Ipswich Unemployed Action.

Campaigning for Unemployed Rights.

Right to Work Conference Report.

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Guest Post by “Unemployed from Ipswich” who attended the conference.

Right to Work

A Conference for Resistance and Solidarity

Central Hall, Oldham Street, 30th January 2010

Workshop 10:  The Welfare Reform agenda, fighting for our rights.

Chairman: James EadonChesterfield Trades Council President.

Delegates were invited to contribute experiences to identify the issues that needed tackling and therefore, help shape future action.  Though it quickly became clear that not only was there a huge ignorance of rights, particularly by minority groups, but there is an erosion of the funding to monitor rights.

Here are selected contributions:

John Bradley of Derbyshire Unemployed Workers Centre.

New Labour has gone further than any previous Conservative government in its harshness of policy on unemployed people.   The majority of whom, the system treats as potential fraudsters.   No talk of wealth redistribution.  The minimum wage coupled with Tax credits has amounted to a huge subsidy to employers.

The TUC must be central in organising the 40 unemployed centres in an organised fight-back.

Scott of Cambridge Unemployed Union.

Example or a group already getting organised: defendwelfare.org

PCS member from Manchester working in the call centre for crisis loans

Money is running out at the end of the month, meaning that requests for essential items have to be refused.  The replacement with a call centre service, has led to deterioration in ‘customer’ service – coupled with staff cut-backs led to slow resolutions.

GP from East London

Ethnic minorities cannot deal with call centres because of language barrier.  Schemes turning into internships that were leading to depression among the poor.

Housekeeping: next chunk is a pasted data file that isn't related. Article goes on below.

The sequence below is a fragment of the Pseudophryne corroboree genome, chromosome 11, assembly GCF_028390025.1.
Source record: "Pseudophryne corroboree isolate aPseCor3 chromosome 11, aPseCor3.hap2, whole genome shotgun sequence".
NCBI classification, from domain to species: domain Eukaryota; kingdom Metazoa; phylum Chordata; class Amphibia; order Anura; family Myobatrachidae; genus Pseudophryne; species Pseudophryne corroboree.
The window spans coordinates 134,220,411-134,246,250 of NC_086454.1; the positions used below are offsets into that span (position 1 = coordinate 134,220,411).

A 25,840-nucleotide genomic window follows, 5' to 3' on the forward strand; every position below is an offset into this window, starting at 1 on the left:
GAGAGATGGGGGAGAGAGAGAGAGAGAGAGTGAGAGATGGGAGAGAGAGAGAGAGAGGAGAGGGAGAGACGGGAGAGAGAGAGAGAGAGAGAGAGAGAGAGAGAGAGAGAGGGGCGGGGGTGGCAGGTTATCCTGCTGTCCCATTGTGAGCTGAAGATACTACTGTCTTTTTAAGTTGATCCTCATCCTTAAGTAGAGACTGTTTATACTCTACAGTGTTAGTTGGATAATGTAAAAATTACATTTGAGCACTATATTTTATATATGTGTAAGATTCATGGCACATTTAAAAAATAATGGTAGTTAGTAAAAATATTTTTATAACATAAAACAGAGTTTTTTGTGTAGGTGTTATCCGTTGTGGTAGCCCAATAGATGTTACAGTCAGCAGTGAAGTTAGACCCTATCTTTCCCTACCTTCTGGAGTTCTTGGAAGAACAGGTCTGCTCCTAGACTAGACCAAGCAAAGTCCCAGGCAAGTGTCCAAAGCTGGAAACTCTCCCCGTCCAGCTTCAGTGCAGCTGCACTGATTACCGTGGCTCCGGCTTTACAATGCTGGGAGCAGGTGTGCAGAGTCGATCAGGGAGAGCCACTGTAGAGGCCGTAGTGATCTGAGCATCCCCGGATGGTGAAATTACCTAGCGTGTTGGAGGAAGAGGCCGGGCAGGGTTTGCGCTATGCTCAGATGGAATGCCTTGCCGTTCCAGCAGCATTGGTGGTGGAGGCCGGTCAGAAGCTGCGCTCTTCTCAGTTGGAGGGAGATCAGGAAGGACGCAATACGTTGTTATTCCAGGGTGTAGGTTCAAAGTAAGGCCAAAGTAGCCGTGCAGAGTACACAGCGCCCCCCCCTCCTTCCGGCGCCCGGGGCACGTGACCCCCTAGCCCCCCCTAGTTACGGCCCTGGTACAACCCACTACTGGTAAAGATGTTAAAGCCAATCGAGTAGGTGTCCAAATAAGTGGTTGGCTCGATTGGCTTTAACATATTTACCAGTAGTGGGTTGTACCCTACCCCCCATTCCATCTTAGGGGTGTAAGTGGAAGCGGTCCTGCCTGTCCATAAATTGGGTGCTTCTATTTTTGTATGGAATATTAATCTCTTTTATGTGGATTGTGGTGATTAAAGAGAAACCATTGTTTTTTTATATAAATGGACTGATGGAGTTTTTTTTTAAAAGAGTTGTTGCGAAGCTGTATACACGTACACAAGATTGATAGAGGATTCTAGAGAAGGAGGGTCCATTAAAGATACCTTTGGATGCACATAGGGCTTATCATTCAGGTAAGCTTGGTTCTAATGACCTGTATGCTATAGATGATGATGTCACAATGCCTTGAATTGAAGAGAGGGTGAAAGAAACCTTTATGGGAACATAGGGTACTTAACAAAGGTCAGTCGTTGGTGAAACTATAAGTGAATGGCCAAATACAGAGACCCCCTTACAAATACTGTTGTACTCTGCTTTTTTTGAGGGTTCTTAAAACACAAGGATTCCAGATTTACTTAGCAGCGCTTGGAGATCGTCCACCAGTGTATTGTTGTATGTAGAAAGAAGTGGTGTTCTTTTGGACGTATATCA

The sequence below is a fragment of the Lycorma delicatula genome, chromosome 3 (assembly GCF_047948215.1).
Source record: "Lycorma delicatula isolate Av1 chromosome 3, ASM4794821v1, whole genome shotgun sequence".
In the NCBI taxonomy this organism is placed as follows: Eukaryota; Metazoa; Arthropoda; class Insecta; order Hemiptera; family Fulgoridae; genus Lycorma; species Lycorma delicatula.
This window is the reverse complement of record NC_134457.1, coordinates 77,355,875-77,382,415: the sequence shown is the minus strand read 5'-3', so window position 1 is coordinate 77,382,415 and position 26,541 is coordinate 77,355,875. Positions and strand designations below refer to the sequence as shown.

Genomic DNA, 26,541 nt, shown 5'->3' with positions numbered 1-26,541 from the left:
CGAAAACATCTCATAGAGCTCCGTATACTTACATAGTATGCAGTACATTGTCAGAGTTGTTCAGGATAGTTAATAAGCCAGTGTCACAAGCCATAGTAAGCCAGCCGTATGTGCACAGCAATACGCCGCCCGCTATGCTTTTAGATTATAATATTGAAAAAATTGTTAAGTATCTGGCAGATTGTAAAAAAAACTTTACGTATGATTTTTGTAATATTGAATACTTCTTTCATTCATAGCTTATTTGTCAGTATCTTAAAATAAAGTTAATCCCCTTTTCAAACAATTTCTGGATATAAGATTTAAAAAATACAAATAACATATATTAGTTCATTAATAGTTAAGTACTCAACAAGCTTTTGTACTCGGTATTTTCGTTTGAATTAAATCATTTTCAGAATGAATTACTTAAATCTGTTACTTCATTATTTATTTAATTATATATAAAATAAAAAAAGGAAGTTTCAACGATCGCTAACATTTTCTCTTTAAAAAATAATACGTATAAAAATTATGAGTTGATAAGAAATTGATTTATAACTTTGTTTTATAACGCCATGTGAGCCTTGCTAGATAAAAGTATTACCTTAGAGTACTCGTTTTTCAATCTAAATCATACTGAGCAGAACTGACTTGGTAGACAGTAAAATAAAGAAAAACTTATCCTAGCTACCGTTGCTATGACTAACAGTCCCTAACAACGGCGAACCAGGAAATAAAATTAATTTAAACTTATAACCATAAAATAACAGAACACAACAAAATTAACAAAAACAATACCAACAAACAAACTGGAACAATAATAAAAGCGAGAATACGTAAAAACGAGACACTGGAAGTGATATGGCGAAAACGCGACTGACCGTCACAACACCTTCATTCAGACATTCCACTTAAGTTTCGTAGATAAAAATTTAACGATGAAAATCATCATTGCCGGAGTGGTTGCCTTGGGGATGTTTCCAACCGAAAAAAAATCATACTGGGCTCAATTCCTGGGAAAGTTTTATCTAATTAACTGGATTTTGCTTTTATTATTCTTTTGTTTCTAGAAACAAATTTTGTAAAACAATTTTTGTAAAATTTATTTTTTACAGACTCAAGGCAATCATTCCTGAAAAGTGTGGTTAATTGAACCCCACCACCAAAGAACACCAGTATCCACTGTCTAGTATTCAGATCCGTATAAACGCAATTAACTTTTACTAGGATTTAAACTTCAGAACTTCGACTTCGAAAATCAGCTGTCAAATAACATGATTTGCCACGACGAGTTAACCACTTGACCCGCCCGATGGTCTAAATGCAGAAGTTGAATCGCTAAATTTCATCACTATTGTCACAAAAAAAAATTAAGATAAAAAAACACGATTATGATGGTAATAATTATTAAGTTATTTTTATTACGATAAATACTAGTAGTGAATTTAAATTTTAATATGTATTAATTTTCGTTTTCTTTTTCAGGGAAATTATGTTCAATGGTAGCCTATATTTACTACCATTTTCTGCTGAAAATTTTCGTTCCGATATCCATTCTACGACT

Rights Worker from Midlands

Marginalisation through debt, Continuous amendments in law created a complexity, both in rights of individual and of the state.  Partial solution was in an understanding of the “newspeak” and that had a part to play in informing the disadvantaged.

Case study: Mick from Sheffield

His overpayment, despite his informing and resulting reassurance that there was no overpayment, wisely retained the overpayment because following a change of opinion and resulting request to return the over-payment, was able to do so.

Rachel, Welfare Rights Worker from South London

Sanctions were part of the erosion of the welfare safety net.  What has happened to the minimum amount to live on?  Her view that the poverty of people in work was meeting the same level as those on benefit.  Little debate on the matter.

ESA appeals ¾ not passing their appeals.  Lifetime DLA awards being removed leading to more appeals at which, because of the Legal Services Commission system of fixed fee, personal representation at appeals was unfunded.  Appeal tribunals taking place on 2nd or 3rd story rooms without lifts.

My contribution was to stress the need to monitor Flexible New Deal because the old scheme had been nothing more than 13 week detention for claimants and if that was tolerated, what incentive is there to make FND helpful in the present climate?  I reported the London TUC’s “unhappy with certain aspects (ND)”, but would not oppose ND stance.

Cats & Dogs aka Odds & Ends

10% cut in funding to advice centres while competition between private (A4E) and voluntary sector advisors was favouring the business organisations.

 Privatisation had returned welfare to the Poor Laws of past times.  That training had been neglected.  What training was available was too expensive.

The near-future action that was suggested included the assembling of all the campaigning groups.  To inform claimants of their rights and a  Right to Work  march at the party conferences.

Other observations There was an expectancy of about 700 people at the conference, but the estimate was 900 because the closing session was full to the rafters – delegates having to listen from the corridor.  There was much dismay with UNISON who had to be lent upon to represent cleaners in London and their intolerance of perceived factions within the union.

Logistics: left Ipswich 6.40am arrived Manchester 12.20am.  Parked beside The Britannia Hotel.

http://sites.google.com/site/righttoworkconference/

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Written by Andrew Coates

February 3, 2010 at 10:02 am

One Response

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